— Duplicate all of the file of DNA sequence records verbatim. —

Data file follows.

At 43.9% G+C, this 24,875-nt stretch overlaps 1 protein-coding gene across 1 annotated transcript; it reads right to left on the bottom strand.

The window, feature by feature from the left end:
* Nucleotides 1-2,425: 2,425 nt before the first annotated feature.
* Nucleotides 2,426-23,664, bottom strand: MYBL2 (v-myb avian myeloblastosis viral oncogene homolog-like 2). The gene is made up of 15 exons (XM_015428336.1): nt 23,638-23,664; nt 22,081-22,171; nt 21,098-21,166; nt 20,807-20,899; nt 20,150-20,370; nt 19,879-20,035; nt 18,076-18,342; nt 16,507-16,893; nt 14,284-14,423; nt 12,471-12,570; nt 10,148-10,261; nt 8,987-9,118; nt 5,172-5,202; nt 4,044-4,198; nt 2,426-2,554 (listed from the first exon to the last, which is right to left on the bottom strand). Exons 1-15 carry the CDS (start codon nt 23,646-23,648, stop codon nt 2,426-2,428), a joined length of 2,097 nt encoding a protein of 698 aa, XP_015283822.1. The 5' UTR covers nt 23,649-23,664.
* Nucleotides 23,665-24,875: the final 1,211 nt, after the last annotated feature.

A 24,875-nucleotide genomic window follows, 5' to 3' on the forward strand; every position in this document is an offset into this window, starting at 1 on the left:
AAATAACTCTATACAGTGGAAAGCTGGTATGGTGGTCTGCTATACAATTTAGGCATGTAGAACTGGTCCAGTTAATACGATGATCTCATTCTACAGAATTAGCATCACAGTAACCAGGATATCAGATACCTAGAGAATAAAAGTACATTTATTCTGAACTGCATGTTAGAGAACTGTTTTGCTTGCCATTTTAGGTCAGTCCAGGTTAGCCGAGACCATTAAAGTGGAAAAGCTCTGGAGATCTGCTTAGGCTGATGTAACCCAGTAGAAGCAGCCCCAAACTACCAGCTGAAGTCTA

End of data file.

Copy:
At 43.9% G+C, this 24,875-nt stretch overlaps 1 protein-coding gene across 1 annotated transcript; it reads right to left on the bottom strand.

The window, feature by feature from the left end:
* Nucleotides 1-2,425: 2,425 nt before the first annotated feature.
* Nucleotides 2,426-23,664, bottom strand: MYBL2 (v-myb avian myeloblastosis viral oncogene homolog-like 2). The gene is made up of 15 exons (XM_015428336.1): nt 23,638-23,664; nt 22,081-22,171; nt 21,098-21,166; nt 20,807-20,899; nt 20,150-20,370; nt 19,879-20,035; nt 18,076-18,342; nt 16,507-16,893; nt 14,284-14,423; nt 12,471-12,570; nt 10,148-10,261; nt 8,987-9,118; nt 5,172-5,202; nt 4,044-4,198; nt 2,426-2,554 (listed from the first exon to the last, which is right to left on the bottom strand). Exons 1-15 carry the CDS (start codon nt 23,646-23,648, stop codon nt 2,426-2,428), a joined length of 2,097 nt encoding a protein of 698 aa, XP_015283822.1. The 5' UTR covers nt 23,649-23,664.
* Nucleotides 23,665-24,875: the final 1,211 nt, after the last annotated feature.

A 24,875-nucleotide genomic window follows, 5' to 3' on the forward strand; every position in this document is an offset into this window, starting at 1 on the left:
AAATAACTCTATACAGTGGAAAGCTGGTATGGTGGTCTGCTATACAATTTAGGCATGTAGAACTGGTCCAGTTAATACGATGATCTCATTCTACAGAATTAGCATCACAGTAACCAGGATATCAGATACCTAGAGAATAAAAGTACATTTATTCTGAACTGCATGTTAGAGAACTGTTTTGCTTGCCATTTTAGGTCAGTCCAGGTTAGCCGAGACCATTAAAGTGGAAAAGCTCTGGAGATCTGCTTAGGCTGATGTAACCCAGTAGAAGCAGCCCCAAACTACCAGCTGAAGTCTA